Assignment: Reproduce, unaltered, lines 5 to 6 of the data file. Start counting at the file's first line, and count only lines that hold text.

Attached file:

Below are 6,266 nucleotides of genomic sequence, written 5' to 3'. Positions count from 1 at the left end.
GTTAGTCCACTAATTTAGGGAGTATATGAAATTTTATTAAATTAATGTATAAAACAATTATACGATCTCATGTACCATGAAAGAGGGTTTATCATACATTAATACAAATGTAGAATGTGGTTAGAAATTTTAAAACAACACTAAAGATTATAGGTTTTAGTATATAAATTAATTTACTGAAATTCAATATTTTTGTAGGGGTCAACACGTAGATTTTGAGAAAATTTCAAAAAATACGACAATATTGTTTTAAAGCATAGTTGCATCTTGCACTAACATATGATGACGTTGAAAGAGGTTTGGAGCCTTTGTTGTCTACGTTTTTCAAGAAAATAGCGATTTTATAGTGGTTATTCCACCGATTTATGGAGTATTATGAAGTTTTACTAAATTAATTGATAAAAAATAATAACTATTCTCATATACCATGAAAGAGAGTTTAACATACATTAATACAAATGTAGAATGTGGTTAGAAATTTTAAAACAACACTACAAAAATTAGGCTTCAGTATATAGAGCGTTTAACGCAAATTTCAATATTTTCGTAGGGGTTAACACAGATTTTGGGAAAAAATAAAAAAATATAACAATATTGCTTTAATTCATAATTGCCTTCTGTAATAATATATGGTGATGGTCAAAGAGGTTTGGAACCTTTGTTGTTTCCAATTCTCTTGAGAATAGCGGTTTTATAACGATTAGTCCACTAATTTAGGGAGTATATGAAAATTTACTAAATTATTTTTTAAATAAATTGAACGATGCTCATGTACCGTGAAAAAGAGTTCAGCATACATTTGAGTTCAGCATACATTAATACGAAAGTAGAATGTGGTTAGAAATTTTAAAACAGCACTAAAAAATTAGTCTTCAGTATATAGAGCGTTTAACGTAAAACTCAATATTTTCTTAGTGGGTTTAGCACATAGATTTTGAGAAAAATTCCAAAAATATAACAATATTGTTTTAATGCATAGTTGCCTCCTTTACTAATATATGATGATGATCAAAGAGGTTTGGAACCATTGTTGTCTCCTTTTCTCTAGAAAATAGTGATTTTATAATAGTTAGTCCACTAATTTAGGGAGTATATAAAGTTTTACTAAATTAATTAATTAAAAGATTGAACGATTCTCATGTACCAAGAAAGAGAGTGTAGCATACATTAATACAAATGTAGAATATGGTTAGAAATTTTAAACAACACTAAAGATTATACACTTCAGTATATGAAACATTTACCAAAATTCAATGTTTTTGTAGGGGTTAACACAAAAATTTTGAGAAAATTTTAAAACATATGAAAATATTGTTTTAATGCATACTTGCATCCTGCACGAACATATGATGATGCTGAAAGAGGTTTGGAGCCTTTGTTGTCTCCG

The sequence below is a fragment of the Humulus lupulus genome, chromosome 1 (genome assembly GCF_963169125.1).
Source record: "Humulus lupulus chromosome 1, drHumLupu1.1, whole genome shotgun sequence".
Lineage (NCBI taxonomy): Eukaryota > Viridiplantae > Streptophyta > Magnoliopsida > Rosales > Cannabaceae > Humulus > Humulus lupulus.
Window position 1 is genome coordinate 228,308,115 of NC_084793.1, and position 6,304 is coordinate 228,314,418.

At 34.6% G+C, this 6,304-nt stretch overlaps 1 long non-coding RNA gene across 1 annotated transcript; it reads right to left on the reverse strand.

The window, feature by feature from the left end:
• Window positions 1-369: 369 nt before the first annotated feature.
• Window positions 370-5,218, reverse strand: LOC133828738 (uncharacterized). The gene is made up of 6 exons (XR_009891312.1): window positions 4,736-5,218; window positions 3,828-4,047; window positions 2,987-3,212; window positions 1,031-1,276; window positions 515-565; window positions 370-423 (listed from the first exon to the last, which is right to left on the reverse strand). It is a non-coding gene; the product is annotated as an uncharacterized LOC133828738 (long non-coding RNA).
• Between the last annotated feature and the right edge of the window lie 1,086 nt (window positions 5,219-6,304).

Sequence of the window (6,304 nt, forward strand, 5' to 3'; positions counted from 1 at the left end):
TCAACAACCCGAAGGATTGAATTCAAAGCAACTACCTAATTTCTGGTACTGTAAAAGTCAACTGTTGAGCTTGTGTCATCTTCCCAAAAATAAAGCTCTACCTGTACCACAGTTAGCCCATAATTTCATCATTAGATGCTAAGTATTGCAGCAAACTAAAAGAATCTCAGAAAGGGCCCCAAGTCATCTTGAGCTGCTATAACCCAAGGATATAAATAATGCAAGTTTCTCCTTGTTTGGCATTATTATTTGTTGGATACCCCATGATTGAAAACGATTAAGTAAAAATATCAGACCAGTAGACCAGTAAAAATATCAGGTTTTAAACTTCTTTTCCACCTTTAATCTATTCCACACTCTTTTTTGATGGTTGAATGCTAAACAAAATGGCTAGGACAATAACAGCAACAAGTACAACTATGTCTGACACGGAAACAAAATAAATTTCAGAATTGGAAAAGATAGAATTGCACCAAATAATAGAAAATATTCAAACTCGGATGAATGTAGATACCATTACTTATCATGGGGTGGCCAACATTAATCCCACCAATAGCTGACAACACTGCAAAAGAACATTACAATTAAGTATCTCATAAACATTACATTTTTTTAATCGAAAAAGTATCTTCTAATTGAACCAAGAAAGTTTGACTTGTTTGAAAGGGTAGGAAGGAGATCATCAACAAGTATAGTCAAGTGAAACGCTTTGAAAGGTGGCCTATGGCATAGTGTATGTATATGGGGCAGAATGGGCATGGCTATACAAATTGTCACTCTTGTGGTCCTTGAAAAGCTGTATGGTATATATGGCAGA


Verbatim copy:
Lineage (NCBI taxonomy): Eukaryota > Viridiplantae > Streptophyta > Magnoliopsida > Rosales > Cannabaceae > Humulus > Humulus lupulus.
Window position 1 is genome coordinate 228,308,115 of NC_084793.1, and position 6,304 is coordinate 228,314,418.